Thursday, October 17, 2013
What I Can't Un-Know About Boys
When I called my Bamma, who was the mom of 11 children and grandmom to, well, a lot of grandchildren, to tell her she was now also a great grandmom to one little baby boy, she only had one question.
"Were there no perfectly good little girl babies at the hospital you could have brought home instead?"
It was no secret my Bamma liked to talk up her love of little girls and disdain for little boys, but at the time I didn't really get what she was saying.
The last time I had the opportunity to see my Bamma was weeks before she passed away.
She met her great grandchild for the first time, and he took his first steps like he had been saving them just for her.
She told me to trip him.
She was a smart woman, my Bamma.
I now have 2 little boys in my home, one who is 11 and one who is almost 6.
Cute, aren't they?
But I have learned this about boys that I cannot un-know.
1. They pee. On everything. It starts young, the first diaper change you aren't quite quick enough will get you wet real fast. Never change a diaper with your mouth open. And buy all the Peepee Teepee's you want. Babies move, friends. You will end up in the line of fire.
You think that's bad but...
2. Once potty training starts, it's all downhill from there.
Moms of boys, you cannot keep your reading material anywhere near the toilet. No matter how pretty the basket, it will get wet.
It's all actually because...
3. Boys are easily distracted.
Say anything interesting within their earshot while they are peeing and they WILL turn. While peeing.
For the love of all that is good and any bathmats, books, towels or carpets, don't ever distract them while they are peeing.
This also becomes a problem when they are at school. Because apparently
4. Boy's like to have contests related to pee.
I don't know how I've gone this long in my life blissfully unaware, but no one seems suprised at this but me.
I got a phone call home from Monster's teacher last week.
It went something like this:
"Today he peed on someone in the bathroom."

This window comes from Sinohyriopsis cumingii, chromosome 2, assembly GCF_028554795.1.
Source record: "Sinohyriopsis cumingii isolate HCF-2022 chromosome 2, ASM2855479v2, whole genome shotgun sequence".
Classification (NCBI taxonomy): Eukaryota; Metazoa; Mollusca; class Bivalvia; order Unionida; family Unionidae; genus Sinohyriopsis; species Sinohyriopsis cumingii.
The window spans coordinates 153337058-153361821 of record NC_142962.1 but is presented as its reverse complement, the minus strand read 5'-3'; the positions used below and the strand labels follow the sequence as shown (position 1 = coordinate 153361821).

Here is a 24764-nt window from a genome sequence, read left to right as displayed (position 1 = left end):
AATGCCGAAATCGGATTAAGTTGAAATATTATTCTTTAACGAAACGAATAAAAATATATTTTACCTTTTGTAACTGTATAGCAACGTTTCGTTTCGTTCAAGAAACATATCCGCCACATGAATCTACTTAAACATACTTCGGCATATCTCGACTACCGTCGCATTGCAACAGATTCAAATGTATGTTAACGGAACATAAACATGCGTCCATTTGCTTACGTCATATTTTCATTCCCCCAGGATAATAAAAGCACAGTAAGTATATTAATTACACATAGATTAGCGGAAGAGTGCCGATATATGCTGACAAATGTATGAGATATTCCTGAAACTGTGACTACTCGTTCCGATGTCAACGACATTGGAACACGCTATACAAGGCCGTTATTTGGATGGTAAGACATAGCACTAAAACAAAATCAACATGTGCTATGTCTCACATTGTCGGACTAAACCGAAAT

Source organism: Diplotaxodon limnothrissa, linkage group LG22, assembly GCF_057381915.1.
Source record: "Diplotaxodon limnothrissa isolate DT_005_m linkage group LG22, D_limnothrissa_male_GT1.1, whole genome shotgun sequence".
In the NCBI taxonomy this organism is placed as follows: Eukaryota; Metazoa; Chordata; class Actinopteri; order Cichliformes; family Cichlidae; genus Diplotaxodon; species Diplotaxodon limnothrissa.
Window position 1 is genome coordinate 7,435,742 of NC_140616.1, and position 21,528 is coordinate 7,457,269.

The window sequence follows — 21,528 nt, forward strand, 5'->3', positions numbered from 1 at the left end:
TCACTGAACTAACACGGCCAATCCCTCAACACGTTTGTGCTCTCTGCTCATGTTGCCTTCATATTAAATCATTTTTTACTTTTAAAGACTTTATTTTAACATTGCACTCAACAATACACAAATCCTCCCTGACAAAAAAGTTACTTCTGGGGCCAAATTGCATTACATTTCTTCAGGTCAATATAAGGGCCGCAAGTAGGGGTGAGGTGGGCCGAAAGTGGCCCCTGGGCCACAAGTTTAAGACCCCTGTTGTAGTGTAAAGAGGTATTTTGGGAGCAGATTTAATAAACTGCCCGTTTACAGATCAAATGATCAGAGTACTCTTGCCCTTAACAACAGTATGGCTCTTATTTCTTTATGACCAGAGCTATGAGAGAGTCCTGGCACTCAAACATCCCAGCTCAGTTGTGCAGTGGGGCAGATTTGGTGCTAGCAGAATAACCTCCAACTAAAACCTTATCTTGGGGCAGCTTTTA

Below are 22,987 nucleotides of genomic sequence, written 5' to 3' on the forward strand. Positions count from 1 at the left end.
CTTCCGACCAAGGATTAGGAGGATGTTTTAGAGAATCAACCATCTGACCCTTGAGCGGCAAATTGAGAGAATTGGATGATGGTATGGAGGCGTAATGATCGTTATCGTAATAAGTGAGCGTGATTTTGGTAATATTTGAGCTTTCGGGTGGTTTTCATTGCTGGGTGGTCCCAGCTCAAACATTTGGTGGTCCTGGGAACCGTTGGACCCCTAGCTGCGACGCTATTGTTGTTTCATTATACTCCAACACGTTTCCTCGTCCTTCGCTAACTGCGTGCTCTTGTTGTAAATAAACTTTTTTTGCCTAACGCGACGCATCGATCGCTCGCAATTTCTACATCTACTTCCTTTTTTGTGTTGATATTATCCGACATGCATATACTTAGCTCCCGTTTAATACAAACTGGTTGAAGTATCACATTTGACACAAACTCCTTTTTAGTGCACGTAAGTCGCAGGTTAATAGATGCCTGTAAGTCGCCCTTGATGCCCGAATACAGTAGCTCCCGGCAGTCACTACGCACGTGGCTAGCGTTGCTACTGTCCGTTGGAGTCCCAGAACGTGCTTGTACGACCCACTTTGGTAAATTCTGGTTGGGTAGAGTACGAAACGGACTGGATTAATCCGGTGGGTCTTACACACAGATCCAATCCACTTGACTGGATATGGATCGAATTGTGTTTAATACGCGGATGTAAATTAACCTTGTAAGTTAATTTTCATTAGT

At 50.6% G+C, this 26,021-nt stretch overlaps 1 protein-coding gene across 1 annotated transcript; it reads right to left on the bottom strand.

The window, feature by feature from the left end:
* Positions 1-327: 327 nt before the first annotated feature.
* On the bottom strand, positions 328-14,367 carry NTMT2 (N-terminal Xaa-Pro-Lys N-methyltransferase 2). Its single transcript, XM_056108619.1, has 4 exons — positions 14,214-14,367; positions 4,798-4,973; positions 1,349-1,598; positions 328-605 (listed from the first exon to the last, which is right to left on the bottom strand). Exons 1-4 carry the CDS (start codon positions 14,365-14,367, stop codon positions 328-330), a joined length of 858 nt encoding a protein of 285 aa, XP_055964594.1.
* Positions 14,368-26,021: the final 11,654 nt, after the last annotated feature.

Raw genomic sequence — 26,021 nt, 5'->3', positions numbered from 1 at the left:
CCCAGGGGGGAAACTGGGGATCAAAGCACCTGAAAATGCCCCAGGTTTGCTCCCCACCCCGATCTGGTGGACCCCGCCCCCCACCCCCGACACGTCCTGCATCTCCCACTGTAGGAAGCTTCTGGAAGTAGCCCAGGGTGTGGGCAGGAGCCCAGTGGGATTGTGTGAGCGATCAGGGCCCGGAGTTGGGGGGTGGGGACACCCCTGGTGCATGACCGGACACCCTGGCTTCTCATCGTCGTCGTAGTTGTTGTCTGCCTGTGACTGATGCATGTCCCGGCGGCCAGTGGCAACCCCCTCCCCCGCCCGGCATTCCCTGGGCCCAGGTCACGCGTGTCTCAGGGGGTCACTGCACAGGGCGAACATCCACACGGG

"He WHAT? On purpose?"
"Well, no, it was a challenge, apparently. To see if he could make it to the urinal across the room."
"Why did another child stand in the way?" (deflective parenting at it's finest)
"He didn't. They challenged him after he started peeing. So he turned during his pee and hit everything on the way to aim at the urinal. Including the little boy standing next to him."
What in the actual crap requires someone to need to know if they can pee farther than from where they are to the nearest pee receptacle?
When I texted Dh, he texted me back saying everyone in the room with him agreed that was completely normal and he didn't get the concern.
I demand a recount of people who are not in the military.
Apparently it doesn't matter what country he is in, all boys are the same.
Which leads to the final point
5. All confusion you have or insult you that you give regarding pee related issues will now be responded with
'you're just jealous you can't.'
This is what my 11 year old responded with when my daughter told him that it was gross.
Guess what, boys?
I'm on to you.
And I'm telling my friends.
If you have baby boys, move your magazines now.
Chances are their dad will stop trying to aim once the kids are potty trained because he will figure you can't tell the difference while you wash every possible angle around the toilet.
And when the principal calls you, just ask right away if the incident involves pee.
If it does, and it's at all possible, just forward that call straight to their dad.
Even if he's out of country spending nights navigating or patrolling or playing GI Joe games with his friends or whatever it is he does.
With my state of mind last week with school semester ending, papers to write and work to be done, I'm fairly certain I would have given her my one SAT phone call of the week had he been overseas, just so I could distance myself from the pee-related issues.
Because chances are when you tell their dad, he will tell you he had the same competition that morning.
So go ahead and let HIM tell the principal that.
This is not a mom problem.
I have no trouble aiming at all.